Stakeholders say Sh497b budget drop in the ocean

Monday, June 15th, 2020 00:00 |
Students in a classroom at the Marie Curie school in Hanoi, Vietnam, on May 4. Hand washing, social distancing and wearing masks will the new normal when schools reopen in Kenya in September. Photo/PD/AFP

Reuben Mwambingu and Noven Owiti @gitshee   

Education stakerholders led by the Kenya National Union of Teachers (Knut) and Kenya Union of Post Primary Education Teachers (Kuppet) have commended the National Treasury for setting aside Sh497.7 billion budgetary allocations to the education sector, terming the move as a positive sign for the sector.

The unions have however laughed-off the government’s plan to hire just 10,000 teachers, terming it a drop in the ocean, especially considering the needs of the education sector post Covid-19. Tutors also say the budget has come at a time when the country is sailing in unchartered waters of the Covid-19 crisis and the State has to consider education under the new normal.

Kenya Secondary Schools Heads Association (Kessha) chairman Kahi Indimuli says the budget took cognisant of two priority areas in the education sector —enhancing the workforce and expansion of schools infrastructure.

“The proposal to employ more tutors will ease the current biting human resource shortages hence boost learning delivery in the country,” he says. 

Indimuli says schools have been struggling with the employment of teachers under the Board of Managements (BoM) to cope with staff deficits.

“Our schools have had to endure with the unnecessary expenditures of employing additional teachers by the BOMs to bridge the human resource deficit,” Indimuli told Scholar.

While highlighting the budget policy and revenue raising measures for fiscal year 2020/21 budget in Parliament on Thursday, Treasury and Planning Cabinet Secretary Ukur Yatani allocated Sh497.7 billion — about 26.7 per cent of the national budget— to fund education. 

He proposed Sh59.4 billion to cater for free Day Secondary Education Programme (including NHIF for students) and Sh12.4 billion for free Primary Education Programme. In addition, CS Yatani proposed Sh2 billion for recruitment of 5,000 teachers to boost  teacher-to-student ratio.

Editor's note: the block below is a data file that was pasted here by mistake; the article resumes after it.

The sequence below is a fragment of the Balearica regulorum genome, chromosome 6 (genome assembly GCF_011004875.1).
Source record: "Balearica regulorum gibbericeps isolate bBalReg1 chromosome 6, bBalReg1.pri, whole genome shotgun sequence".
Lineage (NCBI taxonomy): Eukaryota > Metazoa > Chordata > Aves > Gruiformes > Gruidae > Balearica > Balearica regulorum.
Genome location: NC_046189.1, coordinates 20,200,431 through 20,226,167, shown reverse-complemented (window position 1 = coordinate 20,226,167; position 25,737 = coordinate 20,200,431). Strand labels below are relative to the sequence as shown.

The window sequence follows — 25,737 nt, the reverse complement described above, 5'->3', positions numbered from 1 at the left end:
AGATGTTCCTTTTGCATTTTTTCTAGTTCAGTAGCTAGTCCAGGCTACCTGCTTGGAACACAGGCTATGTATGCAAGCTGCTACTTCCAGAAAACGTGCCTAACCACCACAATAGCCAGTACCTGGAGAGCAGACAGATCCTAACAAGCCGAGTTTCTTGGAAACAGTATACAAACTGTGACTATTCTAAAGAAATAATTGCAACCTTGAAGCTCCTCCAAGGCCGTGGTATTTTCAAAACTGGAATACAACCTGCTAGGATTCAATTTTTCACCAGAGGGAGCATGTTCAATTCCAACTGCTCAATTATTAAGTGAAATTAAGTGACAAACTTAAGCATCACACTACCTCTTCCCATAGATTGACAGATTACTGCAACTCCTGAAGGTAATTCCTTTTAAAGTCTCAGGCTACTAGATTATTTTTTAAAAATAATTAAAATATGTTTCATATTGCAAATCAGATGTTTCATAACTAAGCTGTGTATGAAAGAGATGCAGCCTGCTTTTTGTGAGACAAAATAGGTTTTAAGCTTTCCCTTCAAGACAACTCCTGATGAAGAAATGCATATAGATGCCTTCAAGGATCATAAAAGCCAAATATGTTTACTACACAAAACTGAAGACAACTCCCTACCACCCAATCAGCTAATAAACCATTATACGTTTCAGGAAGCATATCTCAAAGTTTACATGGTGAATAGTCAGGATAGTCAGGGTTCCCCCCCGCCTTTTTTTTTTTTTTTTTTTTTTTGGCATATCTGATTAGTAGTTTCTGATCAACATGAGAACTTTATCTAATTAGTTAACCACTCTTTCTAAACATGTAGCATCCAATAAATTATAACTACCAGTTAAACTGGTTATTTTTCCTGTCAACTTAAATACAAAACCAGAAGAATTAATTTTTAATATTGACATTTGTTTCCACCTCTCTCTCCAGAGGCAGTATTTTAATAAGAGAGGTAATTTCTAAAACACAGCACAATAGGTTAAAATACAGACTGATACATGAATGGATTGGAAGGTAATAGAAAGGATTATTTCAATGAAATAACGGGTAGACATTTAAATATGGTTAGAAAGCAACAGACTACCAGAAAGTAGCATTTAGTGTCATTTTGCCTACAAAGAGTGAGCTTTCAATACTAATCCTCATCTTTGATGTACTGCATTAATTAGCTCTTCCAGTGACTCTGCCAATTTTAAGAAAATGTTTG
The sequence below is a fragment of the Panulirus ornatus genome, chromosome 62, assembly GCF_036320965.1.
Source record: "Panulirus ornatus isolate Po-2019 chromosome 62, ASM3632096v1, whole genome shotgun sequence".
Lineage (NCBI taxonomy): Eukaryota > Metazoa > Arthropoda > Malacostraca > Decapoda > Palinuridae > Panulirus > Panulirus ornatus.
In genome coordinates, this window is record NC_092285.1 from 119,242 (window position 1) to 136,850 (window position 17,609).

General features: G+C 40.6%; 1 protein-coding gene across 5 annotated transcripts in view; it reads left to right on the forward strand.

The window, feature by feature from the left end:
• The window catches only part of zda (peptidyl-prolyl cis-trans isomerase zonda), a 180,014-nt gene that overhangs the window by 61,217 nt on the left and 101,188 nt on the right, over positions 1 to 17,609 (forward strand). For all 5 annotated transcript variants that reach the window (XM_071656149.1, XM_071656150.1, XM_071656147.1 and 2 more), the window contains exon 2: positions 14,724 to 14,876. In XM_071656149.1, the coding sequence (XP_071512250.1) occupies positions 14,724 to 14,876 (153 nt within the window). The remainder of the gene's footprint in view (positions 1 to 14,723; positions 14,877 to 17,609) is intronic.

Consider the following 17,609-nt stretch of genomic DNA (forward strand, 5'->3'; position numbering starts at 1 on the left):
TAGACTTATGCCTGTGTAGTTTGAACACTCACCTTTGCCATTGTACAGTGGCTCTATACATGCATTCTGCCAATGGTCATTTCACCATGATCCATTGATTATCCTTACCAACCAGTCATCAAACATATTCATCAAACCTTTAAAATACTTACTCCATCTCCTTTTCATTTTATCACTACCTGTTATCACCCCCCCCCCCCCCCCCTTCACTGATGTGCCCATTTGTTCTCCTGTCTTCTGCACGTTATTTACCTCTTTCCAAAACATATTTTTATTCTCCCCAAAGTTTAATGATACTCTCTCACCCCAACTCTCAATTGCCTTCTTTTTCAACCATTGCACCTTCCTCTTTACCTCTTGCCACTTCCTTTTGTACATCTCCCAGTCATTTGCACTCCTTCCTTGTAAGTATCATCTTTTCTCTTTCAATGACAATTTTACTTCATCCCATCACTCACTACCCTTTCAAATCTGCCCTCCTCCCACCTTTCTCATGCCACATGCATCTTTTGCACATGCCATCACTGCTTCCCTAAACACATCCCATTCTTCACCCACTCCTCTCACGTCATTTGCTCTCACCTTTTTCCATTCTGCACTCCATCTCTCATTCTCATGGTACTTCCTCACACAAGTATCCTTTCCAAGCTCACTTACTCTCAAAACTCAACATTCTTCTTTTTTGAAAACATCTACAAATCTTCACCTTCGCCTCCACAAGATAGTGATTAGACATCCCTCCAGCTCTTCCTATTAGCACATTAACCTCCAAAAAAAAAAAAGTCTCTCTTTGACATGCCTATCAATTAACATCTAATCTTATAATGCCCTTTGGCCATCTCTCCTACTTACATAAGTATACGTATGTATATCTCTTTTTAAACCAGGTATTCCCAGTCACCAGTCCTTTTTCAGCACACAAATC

“This is further to the provision for hiring 10,000 teacher interns under the Economic Stimulus Programme.

To improve health conditions and support education achievements of our school going children, I have set aside Sh1.8 billion for the school feeding programme,” he said. 

Howevever, Kwale Kuppet secretary Mackenzie John Tuki says the budgetary allocations are nothing to smile about yet considering the requirements that have come with the pandemic.

“Covid-19 has complicated matters. If we were asking for 80,000 new teachers to ensure that the 100 per cent transition to secondary schools and the Competency Based Curriculum (CBC) work, we now to plan for about double that number because of Covid-19,” he said. 

Coronavirus budget 

Social distancing protocol, hand washing, enhanced sanitary measures and wearing of protective equipment means classes must be expanded and staff increased. “The allocations maybe just too little as Treasury will be forced to cough up more in the near future,” Tuki said.

The teacher questioned the future of the education sector under the Covid-19 new normal, “if up and until now, the government has performed below par in funding 100 per cent transition.”

“The government must think outside the box because the future will require a lot of monitoring. Hiring 10,000 intern teachers when we have almost an equal number retiring or having retired, —in fact some of them are going away during this pandemic – then it will be like we are feeling one whole to open two others,” Tuki explained.

On her part, Knut’s second National vice Chairperson Rosalia Mkanjala said the allocations are commendable but urged the government to employ more teachers and provide enough learning materials for schools.

Mkanjala said 1,000 ICT teachers are too few to cater for all schools in the country.

“I thought maybe they will employ at least a teacher per school who is ICT compliant meaning that they will be helping teachers to file returns instead of going to cyber cafes,” she noted.

Indimuli wants the focus to shift to recruiting more teachers on permanent terms and not interns. “But the intern teachers ought to be given priority for permanent employment in the proposed recruitment,” he added. 

The association chairman said plans on expansion of the schools infrastructure is time bound considering the need that has been there even before the Covid-19 pandemic struck.

Yatani has given Sh6.3 billion for the construction and equipping of technical institutions and vocational training centres and Sh4 billion for examinations fee waiver for Class Eight and Form Four candidates.

Nevertheless, Indimuli points says the funds earmarked for developing infrastructure may not be adequate considering the shortfall in most schools.

Kenya National Union of Teachers (Knut) Homa Bay county chairman Patrick Were wants the Ministry of Education to give priority to refurbishment of schools infrastructure damaged by the recent floods.  

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